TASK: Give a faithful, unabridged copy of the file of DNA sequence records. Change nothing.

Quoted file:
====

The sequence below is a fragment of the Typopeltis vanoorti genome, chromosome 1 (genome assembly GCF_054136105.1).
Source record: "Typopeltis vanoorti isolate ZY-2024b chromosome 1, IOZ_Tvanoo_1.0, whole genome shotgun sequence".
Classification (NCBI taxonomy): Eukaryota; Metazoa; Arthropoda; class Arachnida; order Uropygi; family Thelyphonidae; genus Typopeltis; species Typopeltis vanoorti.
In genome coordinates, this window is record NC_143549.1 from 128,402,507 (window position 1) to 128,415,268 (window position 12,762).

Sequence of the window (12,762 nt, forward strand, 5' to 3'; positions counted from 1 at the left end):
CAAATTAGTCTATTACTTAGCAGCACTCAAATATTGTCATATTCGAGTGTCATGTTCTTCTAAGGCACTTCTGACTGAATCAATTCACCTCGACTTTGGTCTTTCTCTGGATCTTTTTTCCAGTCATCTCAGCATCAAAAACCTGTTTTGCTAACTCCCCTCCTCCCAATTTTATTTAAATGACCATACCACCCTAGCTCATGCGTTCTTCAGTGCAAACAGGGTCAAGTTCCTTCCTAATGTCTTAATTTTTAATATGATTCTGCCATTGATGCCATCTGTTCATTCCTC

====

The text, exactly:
The sequence below is a fragment of the Typopeltis vanoorti genome, chromosome 1 (genome assembly GCF_054136105.1).
Source record: "Typopeltis vanoorti isolate ZY-2024b chromosome 1, IOZ_Tvanoo_1.0, whole genome shotgun sequence".
Classification (NCBI taxonomy): Eukaryota; Metazoa; Arthropoda; class Arachnida; order Uropygi; family Thelyphonidae; genus Typopeltis; species Typopeltis vanoorti.
In genome coordinates, this window is record NC_143549.1 from 128,402,507 (window position 1) to 128,415,268 (window position 12,762).

Sequence of the window (12,762 nt, forward strand, 5' to 3'; positions counted from 1 at the left end):
CAAATTAGTCTATTACTTAGCAGCACTCAAATATTGTCATATTCGAGTGTCATGTTCTTCTAAGGCACTTCTGACTGAATCAATTCACCTCGACTTTGGTCTTTCTCTGGATCTTTTTTCCAGTCATCTCAGCATCAAAAACCTGTTTTGCTAACTCCCCTCCTCCCAATTTTATTTAAATGACCATACCACCCTAGCTCATGCGTTCTTCAGTGCAAACAGGGTCAAGTTCCTTCCTAATGTCTTAATTTTTAATATGATTCTGCCATTGATGCCATCTGTTCATTCCTC